Biggest Big Event so far [Timmins mining tradeshow] – by Ron Grech (Timmins Daily Press – May 30, 2013)

The Daily Press is the city of Timmins broadsheet newspaper.

TIMMINS – If anyone needed evidence the success of this year’s Big Event mining expo, the lineup of parked cars on both sides of highway near the McIntyre Arena should have been indicative enough.

This fifth-annual Big Event proved to be its biggest ever. “We keep saying the Big Event can’t get any bigger, but then each year we find a way to get in more people and make it bigger than the last year,” said Jay Cornelsen, national marketing director for the event.

To accommodate everyone who wanted to put up a display this year, Cornelsen said they extended the area of outdoor exhibits further up along the Prospectors Trail leading towards the McIntyre Mine headframe.

This year’s Big Event saw about 450 exhibitors from across Canada and the United States. Some came from as far away as California and Utah, said Cornelsen. He added there were about 50 exhibitors from Sudbury alone.

Guy Lamarche, manager of tourism, events and communications for the City of Timmins, said the number of visitors to this event provided a major economic boost to the community.

“The economic impact, direct, indirect and induced on the city’s economy is astronomical and a real boost to the city’s tourism industry and our many hospitality stakeholders,” Lamarche said. “The inventory of hotel rooms was sold out quickly and all available rental cars spoken for. Hopefully many of the exhibitors manning the 400-plus exhibits will return to the city to enjoy our great outdoors and more on future family vacations.”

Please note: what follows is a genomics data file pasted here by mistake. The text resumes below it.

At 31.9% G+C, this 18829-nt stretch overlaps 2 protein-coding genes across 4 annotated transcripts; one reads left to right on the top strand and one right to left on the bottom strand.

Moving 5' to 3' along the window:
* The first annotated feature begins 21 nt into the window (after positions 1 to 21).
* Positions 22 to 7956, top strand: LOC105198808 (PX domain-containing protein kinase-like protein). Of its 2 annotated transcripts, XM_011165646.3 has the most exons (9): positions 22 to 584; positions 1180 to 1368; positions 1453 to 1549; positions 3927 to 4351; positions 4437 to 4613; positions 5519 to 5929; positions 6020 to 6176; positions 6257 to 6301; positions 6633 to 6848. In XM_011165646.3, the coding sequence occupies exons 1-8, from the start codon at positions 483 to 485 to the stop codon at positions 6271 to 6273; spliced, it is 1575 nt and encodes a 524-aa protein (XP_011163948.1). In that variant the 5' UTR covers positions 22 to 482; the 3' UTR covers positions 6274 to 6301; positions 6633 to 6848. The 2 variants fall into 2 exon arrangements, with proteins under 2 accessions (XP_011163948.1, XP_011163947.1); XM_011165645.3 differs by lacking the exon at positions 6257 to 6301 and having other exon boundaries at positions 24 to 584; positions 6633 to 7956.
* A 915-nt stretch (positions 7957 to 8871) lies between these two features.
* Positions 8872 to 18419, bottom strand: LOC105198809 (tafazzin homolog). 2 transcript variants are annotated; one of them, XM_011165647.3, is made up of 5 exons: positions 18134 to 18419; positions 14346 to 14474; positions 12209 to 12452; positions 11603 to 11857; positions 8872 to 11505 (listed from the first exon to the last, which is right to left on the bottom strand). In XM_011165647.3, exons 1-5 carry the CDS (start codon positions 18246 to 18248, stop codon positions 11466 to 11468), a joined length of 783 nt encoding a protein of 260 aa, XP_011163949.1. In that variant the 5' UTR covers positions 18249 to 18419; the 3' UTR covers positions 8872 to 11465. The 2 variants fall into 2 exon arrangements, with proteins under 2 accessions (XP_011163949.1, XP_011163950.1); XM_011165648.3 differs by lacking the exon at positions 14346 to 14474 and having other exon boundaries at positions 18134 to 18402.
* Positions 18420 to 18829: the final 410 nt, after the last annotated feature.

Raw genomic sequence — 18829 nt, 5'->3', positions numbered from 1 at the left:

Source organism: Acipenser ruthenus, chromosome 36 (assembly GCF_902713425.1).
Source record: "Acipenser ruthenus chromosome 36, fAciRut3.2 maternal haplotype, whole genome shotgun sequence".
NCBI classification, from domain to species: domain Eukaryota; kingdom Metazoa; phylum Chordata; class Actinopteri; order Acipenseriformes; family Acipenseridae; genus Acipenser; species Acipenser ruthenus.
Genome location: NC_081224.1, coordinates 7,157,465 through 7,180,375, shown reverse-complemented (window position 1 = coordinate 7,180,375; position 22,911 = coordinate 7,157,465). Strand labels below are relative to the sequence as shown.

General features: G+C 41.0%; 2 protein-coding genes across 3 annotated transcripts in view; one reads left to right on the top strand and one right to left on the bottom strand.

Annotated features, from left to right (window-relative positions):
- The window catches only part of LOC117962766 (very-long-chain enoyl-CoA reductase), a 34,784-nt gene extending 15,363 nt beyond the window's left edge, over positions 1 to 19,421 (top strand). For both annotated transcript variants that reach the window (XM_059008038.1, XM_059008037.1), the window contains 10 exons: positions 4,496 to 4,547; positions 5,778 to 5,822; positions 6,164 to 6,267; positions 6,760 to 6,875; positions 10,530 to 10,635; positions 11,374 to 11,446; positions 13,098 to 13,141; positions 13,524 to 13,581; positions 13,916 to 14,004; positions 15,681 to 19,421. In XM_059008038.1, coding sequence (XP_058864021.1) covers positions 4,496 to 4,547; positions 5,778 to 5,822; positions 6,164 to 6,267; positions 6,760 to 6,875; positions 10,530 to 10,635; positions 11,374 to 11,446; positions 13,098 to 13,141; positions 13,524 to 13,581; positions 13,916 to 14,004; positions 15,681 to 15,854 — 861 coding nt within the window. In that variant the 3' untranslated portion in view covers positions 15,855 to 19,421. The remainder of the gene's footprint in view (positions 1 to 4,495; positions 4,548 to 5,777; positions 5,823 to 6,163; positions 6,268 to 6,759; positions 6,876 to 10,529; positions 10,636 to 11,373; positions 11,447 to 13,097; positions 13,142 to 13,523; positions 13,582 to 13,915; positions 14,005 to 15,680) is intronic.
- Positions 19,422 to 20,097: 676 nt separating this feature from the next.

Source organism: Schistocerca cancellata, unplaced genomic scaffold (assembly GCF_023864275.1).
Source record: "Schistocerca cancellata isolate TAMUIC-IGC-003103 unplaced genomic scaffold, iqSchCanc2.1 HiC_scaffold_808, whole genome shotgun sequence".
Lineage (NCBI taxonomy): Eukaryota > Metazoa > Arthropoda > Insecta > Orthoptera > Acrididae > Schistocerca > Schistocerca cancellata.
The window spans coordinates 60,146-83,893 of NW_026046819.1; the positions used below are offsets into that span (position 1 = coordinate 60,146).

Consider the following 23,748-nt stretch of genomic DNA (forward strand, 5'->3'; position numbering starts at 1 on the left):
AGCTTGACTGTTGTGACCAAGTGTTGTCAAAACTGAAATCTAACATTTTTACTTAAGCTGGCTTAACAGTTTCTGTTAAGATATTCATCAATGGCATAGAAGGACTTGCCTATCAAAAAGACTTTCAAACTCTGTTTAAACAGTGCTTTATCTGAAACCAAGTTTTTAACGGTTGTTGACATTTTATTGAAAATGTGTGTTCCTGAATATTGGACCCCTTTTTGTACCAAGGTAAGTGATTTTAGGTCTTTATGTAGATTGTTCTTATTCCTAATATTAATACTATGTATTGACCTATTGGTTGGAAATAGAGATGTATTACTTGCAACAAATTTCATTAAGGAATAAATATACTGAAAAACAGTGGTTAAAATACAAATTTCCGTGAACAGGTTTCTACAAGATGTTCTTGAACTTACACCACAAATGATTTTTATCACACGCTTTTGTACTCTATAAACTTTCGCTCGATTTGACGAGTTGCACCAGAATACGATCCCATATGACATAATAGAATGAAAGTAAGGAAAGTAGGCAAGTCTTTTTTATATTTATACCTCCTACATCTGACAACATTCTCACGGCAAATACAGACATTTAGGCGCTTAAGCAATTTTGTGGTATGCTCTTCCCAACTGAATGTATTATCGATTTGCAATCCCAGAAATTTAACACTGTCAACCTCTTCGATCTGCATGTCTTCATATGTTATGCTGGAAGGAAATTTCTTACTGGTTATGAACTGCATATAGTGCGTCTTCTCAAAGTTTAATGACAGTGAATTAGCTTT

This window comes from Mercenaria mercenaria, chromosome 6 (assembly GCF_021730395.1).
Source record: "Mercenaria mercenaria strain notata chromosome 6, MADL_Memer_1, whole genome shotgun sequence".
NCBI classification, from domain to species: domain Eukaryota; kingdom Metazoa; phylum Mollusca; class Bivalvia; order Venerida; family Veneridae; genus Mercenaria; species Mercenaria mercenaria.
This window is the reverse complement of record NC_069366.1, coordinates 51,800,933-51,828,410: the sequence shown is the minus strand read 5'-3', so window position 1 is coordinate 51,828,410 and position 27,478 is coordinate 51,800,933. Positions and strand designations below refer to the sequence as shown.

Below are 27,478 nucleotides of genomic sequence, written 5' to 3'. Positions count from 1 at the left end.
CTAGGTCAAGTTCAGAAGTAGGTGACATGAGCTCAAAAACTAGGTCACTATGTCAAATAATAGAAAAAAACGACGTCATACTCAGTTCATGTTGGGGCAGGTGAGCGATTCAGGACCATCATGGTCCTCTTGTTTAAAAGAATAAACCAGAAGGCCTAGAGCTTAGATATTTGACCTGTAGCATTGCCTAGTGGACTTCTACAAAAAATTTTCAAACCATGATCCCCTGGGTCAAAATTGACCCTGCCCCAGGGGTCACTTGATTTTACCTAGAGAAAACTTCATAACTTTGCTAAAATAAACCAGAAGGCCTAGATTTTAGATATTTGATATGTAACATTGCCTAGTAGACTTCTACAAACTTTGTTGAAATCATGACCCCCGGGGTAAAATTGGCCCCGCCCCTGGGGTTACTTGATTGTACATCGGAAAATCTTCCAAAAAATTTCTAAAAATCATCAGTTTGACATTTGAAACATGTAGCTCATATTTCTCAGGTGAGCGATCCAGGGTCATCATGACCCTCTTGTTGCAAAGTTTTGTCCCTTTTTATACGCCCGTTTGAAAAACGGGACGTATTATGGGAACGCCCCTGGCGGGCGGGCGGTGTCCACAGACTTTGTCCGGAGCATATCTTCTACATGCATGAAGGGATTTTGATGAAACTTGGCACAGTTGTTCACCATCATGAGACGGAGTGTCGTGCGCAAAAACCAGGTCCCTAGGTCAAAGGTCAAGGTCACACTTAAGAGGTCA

Since all space on the arena site was occupied by outdoor exhibits, there was no parking available on site. Visitors were encouraged to park their vehicles at the Dusty Baker ballfield where they were provided a shuttle to and from the McIntyre Arena.

Among the new attractions this year was the “Aboriginal Pavilion” with representatives from local First Nation communities and organizations.

Big Event organizers felt it was a timely feature in light of the growing number of mining developments occurring on or near traditional Aboriginal lands. The hope was that it would help to promote positive relations between the industry and First Nations.

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